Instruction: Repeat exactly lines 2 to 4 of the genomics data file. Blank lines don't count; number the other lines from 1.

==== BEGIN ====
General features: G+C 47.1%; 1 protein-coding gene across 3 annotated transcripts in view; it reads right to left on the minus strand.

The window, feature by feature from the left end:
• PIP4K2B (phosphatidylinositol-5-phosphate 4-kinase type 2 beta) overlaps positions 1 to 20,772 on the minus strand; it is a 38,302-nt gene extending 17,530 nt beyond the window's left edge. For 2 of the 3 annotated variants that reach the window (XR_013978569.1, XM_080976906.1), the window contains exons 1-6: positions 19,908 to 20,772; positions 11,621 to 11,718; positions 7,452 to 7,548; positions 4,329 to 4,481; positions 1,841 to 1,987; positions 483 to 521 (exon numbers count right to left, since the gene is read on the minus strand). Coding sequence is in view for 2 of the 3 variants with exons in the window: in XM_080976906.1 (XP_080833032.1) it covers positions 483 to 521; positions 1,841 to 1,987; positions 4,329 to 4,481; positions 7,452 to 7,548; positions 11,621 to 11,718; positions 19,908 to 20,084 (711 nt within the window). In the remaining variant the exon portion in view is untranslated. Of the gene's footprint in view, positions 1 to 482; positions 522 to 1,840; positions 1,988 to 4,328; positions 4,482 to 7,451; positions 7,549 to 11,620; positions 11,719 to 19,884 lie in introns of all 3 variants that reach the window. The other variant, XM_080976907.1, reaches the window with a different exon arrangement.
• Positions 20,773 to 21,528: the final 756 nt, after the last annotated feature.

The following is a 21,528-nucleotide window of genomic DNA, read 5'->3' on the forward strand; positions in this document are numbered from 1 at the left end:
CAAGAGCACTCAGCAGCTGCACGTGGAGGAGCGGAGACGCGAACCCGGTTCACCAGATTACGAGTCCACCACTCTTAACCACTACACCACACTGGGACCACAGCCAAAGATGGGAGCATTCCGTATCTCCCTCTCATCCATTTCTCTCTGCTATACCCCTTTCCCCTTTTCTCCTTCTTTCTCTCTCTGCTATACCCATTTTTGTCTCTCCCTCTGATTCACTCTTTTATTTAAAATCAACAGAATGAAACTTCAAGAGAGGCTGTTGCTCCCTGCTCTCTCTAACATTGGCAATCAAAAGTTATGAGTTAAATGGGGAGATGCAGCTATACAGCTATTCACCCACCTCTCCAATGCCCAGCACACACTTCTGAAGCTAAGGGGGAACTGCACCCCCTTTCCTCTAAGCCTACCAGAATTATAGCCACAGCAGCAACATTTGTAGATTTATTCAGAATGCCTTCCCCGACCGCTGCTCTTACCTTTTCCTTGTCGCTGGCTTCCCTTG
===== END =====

The window, feature by feature from the left end:
• PIP4K2B (phosphatidylinositol-5-phosphate 4-kinase type 2 beta) overlaps positions 1 to 20,772 on the minus strand; it is a 38,302-nt gene extending 17,530 nt beyond the window's left edge. For 2 of the 3 annotated variants that reach the window (XR_013978569.1, XM_080976906.1), the window contains exons 1-6: positions 19,908 to 20,772; positions 11,621 to 11,718; positions 7,452 to 7,548; positions 4,329 to 4,481; positions 1,841 to 1,987; positions 483 to 521 (exon numbers count right to left, since the gene is read on the minus strand). Coding sequence is in view for 2 of the 3 variants with exons in the window: in XM_080976906.1 (XP_080833032.1) it covers positions 483 to 521; positions 1,841 to 1,987; positions 4,329 to 4,481; positions 7,452 to 7,548; positions 11,621 to 11,718; positions 19,908 to 20,084 (711 nt within the window). In the remaining variant the exon portion in view is untranslated. Of the gene's footprint in view, positions 1 to 482; positions 522 to 1,840; positions 1,988 to 4,328; positions 4,482 to 7,451; positions 7,549 to 11,620; positions 11,719 to 19,884 lie in introns of all 3 variants that reach the window. The other variant, XM_080976907.1, reaches the window with a different exon arrangement.
• Positions 20,773 to 21,528: the final 756 nt, after the last annotated feature.